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Deep Vein Thrombosis G022
In this section
Current RMA Instruments
|Reasonable Hypothesis SOP||35 of 2021|
|Balance of Probabilities SOP||36 of 2021|
Changes from previous Instruments
- ICD-9-CM Codes: 451.1,451.81,451.83,451.89,453.2,453.8
- ICD-10-AM Codes: I80.1, I80.2, I80.8, I82.2, I82.8
A deep vein thrombosis (DVT) is the formation of a blood clot (thrombus) within a deep vein, usually in the leg. Pulmonary thromboembolism, caused by a clot that detaches and travels to the lungs, is covered by a separate SOP.
A DVT is an episodic condition. If there are separate episodes of DVT they may warrant being diagnosed and determined separately.
Confirming the diagnosis
The condition may be suspected on clinical grounds. Confirmation requires imaging, usually in the form of doppler ultrasound. A D-dimer (blood) test may be used to assist with excluding the diagnosis, and make an ultrasound unnecessary.
The relevant medical specialist is a haematologist or general physician.
Additional diagnoses covered by SOP
- Deep venous thrombosis
Conditions excluded from SOP
- Arterial thrombosis
- Retinal vein thrombosis* - retinal vascular occlusive disease SOP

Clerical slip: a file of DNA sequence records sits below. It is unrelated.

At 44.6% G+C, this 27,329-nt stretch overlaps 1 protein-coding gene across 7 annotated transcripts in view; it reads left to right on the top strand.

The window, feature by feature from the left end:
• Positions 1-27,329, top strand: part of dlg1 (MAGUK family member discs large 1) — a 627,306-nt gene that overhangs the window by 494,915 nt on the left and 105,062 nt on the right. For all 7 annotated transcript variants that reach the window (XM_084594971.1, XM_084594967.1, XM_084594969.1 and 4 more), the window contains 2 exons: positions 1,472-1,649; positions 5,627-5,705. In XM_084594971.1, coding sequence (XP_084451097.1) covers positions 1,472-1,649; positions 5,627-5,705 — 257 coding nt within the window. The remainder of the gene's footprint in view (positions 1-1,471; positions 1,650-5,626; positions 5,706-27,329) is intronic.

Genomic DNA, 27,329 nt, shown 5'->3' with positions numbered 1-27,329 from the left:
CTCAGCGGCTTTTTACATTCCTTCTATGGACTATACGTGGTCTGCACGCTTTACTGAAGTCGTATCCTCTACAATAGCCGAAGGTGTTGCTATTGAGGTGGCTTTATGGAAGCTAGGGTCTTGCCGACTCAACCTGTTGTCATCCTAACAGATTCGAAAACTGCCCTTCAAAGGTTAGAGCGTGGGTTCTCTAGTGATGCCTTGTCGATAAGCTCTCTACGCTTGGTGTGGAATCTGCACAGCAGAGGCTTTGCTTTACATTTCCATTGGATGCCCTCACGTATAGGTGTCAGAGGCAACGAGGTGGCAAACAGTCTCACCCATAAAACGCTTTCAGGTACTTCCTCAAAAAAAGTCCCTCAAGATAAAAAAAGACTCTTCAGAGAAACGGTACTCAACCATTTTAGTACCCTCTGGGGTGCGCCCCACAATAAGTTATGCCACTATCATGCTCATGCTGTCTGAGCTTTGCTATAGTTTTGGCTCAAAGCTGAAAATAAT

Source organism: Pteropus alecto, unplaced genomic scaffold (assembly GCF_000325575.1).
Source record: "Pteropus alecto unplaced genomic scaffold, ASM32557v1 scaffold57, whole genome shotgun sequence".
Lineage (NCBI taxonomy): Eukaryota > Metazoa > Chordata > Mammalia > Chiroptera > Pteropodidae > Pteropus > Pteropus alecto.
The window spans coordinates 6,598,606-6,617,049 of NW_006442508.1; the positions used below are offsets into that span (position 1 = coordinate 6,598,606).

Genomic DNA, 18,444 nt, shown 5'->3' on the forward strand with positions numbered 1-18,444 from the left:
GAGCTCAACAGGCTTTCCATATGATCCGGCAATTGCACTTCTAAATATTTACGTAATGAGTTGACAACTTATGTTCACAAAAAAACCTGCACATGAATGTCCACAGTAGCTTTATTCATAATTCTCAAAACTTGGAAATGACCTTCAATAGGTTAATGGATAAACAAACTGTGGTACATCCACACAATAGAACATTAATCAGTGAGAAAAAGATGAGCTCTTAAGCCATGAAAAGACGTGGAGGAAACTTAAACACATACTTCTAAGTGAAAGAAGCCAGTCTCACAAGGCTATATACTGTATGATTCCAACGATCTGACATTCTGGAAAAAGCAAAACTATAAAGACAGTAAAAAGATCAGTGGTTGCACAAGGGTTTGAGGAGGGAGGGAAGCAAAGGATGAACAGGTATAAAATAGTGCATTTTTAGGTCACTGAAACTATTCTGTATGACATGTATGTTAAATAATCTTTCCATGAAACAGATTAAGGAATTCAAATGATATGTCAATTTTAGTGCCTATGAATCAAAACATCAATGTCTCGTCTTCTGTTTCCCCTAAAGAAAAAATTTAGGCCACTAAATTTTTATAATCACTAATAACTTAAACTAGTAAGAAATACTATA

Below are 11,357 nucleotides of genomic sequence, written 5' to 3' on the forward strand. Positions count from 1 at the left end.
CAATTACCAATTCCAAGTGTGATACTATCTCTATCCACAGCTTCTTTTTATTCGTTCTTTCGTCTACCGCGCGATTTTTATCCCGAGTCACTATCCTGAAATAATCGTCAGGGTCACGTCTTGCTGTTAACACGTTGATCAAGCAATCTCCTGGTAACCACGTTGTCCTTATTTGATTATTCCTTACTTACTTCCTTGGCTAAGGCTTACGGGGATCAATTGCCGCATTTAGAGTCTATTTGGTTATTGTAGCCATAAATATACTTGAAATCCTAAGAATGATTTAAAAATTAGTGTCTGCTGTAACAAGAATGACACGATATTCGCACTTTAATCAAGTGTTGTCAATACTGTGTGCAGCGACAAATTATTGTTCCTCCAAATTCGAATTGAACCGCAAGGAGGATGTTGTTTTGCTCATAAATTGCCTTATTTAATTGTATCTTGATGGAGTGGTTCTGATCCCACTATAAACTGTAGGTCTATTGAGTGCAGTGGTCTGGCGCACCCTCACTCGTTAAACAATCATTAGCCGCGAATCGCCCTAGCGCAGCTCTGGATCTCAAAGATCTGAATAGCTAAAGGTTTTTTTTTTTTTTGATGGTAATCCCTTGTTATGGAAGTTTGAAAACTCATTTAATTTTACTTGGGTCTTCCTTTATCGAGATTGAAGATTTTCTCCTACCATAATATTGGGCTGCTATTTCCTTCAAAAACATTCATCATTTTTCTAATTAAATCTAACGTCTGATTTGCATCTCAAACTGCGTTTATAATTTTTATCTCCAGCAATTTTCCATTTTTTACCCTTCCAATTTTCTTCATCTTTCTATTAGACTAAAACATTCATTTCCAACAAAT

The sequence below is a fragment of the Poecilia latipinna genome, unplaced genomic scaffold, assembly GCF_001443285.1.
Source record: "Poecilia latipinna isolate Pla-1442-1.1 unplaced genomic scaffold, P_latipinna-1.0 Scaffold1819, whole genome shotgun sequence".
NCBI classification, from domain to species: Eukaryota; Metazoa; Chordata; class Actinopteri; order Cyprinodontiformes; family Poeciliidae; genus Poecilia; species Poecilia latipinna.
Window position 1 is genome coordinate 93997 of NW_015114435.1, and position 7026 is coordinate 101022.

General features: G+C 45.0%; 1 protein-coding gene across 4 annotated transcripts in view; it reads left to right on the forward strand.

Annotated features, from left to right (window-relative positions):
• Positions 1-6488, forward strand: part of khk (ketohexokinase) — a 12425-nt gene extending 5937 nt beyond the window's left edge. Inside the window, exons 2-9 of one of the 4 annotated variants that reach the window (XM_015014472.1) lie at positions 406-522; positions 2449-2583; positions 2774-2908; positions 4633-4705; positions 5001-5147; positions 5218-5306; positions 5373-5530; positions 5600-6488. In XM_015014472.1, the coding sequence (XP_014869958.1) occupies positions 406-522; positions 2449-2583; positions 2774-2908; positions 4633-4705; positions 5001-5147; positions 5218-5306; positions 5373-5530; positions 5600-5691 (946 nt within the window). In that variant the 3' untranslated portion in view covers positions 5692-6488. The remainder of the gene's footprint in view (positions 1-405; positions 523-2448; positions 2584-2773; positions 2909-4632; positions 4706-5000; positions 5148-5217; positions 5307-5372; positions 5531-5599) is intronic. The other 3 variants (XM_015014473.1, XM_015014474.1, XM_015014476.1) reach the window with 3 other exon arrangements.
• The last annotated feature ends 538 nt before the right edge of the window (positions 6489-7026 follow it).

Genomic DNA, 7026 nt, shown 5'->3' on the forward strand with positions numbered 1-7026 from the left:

- Non-thrombotic embolism of the venous system#
- Pulmonary thromboembolism*
- Superficial thrombophlebitis / superficial venous thrombosis of the upper or lower limbs#
- Thrombosis of cerebral, pulmonary, hepatic, renal, portal or mesenteric veins#
- Varicose veins*
* another SOP applies
# non-SOP condition
The condition may be asymptomatic, or present with non-specific features inluding unilateral swelling, pain, warmth, erythema or engorged superficial veins in a leg. There is often an event (e.g. surgery, trauma, a period of immobilisation) that can help to pinpoint the onset. The condition may not be suspected until pulmonary thromboembolism has developed. If there is a past history of DVT and a new episode occurs, it may be appropriate to regard the new episode as a separate condition, with a new clinical onset.
The only SOP worsening factor is for inability to obtain appropriate clinical management. Appropriate management is directed at preventing progression of thrombosis and the development of thromboembolism, and includes anticoagulant therapy, when indicated.